I have quit books, articles, and movies. I once walked off a badminton court during a game when another player annoyed me. His offence was that he took a LONG time to serve — on every serve. I now see the same pointless delay at times in tennis, but I just stand and wait.
I have quit obnoxious jobs and work roles. Life is too short to suffer needlessly. Quitting usually has paid off well for me.
Once when I quit a job, the boss held up my final cheque. It was in the early days of phone message systems, and I left a voice message for him saying: “Henry, this is your conscience calling. Pay John Malouff what you owe him.”
You might call me a quitter. And you would be right — at times.
But I have held the same job for 20 years. I have rooted for the same sports teams through thick and thin. I have read every Harry Potter book. I have watched Doctor Who for more years than I remember.
Prince Harry said it is good to quit a job a person dislikes. He was talking about his job as a prince. I agree with him generally about quitting, but I think I would enjoy a job as a prince. How about you?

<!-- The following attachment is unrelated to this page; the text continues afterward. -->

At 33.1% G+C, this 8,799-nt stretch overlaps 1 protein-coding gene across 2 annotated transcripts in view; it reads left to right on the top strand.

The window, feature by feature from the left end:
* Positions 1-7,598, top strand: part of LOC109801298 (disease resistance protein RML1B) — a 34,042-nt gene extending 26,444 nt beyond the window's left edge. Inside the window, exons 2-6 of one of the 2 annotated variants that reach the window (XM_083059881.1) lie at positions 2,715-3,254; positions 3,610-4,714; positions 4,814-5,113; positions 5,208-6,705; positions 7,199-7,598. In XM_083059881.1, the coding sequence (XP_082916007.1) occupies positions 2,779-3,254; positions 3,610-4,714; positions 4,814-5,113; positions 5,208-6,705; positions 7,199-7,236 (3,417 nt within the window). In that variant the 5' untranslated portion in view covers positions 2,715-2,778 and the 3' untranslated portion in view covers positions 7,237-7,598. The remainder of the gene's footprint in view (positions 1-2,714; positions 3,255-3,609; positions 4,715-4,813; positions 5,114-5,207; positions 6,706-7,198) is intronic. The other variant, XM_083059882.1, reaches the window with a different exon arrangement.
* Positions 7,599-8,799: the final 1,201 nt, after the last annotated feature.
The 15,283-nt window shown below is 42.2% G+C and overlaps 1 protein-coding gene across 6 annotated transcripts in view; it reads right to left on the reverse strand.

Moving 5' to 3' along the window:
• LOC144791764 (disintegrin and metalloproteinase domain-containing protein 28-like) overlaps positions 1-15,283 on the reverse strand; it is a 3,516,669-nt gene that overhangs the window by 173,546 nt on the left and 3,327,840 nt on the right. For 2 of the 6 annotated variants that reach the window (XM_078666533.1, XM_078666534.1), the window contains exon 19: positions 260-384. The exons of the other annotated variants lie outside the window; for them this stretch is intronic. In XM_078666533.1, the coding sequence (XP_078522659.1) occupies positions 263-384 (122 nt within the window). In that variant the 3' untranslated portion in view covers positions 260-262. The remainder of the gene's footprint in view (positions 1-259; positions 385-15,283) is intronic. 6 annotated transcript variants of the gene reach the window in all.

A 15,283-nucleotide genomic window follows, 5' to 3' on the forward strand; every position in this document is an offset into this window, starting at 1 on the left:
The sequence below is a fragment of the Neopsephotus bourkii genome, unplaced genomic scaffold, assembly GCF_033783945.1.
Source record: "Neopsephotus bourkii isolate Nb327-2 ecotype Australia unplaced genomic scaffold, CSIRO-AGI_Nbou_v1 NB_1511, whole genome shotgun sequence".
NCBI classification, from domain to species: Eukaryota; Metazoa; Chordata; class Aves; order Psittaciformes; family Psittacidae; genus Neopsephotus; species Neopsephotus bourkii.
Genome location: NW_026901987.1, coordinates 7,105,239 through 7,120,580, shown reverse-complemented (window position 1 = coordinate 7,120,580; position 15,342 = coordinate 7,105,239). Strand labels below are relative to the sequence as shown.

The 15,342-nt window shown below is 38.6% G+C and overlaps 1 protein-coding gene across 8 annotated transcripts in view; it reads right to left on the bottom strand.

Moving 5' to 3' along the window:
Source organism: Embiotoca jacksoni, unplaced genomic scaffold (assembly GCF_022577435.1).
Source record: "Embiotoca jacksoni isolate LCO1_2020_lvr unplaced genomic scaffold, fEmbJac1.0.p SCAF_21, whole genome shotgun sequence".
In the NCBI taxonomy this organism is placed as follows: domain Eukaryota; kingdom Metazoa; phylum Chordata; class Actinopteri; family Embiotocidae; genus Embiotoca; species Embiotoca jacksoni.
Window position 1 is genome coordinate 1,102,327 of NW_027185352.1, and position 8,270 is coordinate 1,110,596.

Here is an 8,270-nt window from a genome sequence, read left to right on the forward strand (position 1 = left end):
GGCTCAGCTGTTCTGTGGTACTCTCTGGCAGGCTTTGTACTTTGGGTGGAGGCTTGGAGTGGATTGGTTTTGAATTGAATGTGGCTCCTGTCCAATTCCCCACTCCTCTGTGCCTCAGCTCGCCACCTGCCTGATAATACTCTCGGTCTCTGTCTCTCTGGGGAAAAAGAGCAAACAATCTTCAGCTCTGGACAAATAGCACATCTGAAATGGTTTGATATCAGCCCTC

Why do people quit a job or a marriage or anything?
Usually, they feel displeased and hope for something better.
Some children hear this injunction: Don’t be a quitter.
Life is not so simple though. Quitting is sensible when you are beating your head against a wall. Quitting is good if you change to something else that is better for you and others.
The decision to quit a job is momentous. Because of the social effects of Covid, many people are considering quitting.
Jobs that used to be reasonably safe and secure, such as teaching and providing health care, are more dangerous now. Jobs in hospitality and restaurants seem both unsafe and insecure.
Quitting a job has risks worth considering. Quitting a book does not.